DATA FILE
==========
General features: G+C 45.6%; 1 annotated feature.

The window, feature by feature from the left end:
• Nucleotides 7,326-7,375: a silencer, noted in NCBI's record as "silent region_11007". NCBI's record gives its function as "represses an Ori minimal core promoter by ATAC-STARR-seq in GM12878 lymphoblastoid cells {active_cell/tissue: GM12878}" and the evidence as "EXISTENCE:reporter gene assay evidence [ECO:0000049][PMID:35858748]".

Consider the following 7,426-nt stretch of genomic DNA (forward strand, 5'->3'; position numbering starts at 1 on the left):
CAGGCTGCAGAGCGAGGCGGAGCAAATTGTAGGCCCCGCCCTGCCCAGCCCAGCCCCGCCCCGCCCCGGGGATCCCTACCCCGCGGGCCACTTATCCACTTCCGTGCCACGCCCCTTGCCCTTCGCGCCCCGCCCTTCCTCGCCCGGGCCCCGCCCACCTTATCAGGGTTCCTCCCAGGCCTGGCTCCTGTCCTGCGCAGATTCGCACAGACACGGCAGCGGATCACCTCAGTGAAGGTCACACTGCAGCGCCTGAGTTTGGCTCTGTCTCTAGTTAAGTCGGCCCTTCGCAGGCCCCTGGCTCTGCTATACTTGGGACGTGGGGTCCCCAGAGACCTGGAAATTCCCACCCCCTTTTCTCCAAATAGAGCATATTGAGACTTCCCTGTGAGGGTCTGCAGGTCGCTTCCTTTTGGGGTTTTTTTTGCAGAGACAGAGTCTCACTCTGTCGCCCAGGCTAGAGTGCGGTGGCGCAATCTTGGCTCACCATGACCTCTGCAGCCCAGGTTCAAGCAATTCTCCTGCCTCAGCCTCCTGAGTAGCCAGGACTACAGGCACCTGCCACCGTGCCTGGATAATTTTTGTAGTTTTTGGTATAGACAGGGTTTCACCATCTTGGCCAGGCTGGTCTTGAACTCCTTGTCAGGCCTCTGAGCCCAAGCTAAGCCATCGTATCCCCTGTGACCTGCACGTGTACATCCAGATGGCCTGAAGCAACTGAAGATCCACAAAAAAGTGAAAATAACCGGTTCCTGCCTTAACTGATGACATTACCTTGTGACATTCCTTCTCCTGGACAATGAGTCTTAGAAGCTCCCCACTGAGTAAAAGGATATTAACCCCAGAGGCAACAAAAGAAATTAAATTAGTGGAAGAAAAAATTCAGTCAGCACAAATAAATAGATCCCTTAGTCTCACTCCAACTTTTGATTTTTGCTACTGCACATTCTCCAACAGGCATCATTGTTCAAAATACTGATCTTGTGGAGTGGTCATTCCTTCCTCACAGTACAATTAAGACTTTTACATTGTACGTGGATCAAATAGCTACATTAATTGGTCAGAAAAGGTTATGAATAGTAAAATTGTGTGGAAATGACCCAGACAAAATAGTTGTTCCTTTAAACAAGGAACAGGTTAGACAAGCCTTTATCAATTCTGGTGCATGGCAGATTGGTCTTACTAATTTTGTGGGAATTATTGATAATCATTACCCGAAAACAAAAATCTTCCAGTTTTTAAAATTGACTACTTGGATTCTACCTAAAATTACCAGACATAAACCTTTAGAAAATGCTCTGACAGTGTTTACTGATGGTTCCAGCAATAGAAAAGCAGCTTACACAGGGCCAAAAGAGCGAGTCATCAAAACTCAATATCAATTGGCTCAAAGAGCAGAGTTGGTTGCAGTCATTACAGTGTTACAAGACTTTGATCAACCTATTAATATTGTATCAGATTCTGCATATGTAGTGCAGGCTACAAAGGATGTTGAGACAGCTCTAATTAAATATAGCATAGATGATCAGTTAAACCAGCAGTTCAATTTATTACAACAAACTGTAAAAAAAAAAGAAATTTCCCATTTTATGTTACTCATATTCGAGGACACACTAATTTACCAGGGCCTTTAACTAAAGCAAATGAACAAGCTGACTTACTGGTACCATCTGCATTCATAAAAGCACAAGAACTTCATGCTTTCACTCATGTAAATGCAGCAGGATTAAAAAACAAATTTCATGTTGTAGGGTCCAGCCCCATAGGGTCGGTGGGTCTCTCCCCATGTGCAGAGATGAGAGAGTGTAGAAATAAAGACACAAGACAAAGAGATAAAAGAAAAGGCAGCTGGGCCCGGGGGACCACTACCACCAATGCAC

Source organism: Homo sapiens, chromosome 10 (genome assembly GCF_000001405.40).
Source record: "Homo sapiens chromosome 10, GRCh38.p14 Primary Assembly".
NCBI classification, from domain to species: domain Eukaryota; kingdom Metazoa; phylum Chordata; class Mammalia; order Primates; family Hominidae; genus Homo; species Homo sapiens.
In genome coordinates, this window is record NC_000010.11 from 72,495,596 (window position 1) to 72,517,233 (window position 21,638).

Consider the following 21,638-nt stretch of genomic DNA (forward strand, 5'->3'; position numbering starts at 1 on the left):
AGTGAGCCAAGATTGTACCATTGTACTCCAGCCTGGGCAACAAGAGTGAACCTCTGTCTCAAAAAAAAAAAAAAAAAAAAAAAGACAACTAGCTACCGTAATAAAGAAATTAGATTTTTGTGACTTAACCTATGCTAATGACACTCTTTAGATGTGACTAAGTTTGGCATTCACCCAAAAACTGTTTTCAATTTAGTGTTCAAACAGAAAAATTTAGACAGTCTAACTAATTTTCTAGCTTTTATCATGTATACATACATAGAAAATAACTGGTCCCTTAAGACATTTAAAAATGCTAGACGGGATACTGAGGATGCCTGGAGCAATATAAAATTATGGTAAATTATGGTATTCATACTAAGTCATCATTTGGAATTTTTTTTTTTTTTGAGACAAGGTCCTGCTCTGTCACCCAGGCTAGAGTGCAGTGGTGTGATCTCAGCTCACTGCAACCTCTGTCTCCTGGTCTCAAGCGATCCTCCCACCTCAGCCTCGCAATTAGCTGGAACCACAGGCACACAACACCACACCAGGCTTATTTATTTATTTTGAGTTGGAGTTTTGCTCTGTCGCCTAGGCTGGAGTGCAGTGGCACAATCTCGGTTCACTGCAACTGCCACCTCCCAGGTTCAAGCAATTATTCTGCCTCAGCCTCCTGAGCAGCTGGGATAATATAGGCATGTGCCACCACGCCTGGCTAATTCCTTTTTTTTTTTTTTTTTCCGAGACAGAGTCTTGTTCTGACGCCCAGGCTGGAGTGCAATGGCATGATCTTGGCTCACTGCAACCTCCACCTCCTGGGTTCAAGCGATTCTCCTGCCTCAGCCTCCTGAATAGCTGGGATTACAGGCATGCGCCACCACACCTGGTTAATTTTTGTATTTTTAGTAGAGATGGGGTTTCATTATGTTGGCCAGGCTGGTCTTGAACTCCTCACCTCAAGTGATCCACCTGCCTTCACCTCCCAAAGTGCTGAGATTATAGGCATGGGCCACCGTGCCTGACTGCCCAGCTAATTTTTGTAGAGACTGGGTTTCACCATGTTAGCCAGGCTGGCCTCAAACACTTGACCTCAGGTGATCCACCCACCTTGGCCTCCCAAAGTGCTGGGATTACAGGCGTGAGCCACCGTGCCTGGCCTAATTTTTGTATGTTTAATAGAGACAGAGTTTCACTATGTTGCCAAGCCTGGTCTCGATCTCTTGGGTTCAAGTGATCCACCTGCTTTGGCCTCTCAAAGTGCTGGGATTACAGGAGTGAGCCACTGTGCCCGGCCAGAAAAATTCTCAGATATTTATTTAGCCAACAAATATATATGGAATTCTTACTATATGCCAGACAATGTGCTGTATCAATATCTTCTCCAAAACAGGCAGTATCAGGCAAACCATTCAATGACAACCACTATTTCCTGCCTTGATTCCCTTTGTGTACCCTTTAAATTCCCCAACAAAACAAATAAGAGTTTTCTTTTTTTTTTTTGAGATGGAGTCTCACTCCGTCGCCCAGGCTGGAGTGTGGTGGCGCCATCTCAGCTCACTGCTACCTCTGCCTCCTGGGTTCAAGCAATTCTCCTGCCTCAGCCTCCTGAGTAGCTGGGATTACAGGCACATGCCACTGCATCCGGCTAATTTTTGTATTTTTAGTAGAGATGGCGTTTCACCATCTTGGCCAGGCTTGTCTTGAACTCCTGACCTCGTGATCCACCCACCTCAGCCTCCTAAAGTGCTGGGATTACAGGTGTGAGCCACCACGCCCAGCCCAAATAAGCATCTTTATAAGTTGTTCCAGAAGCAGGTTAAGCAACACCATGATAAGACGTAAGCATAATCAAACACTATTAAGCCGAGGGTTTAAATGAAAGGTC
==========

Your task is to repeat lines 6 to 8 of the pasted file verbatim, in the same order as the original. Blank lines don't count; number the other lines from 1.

Source organism: Homo sapiens, chromosome 10 (genome assembly GCF_000001405.40).
Source record: "Homo sapiens chromosome 10, GRCh38.p14 Primary Assembly".
NCBI classification, from domain to species: domain Eukaryota; kingdom Metazoa; phylum Chordata; class Mammalia; order Primates; family Hominidae; genus Homo; species Homo sapiens.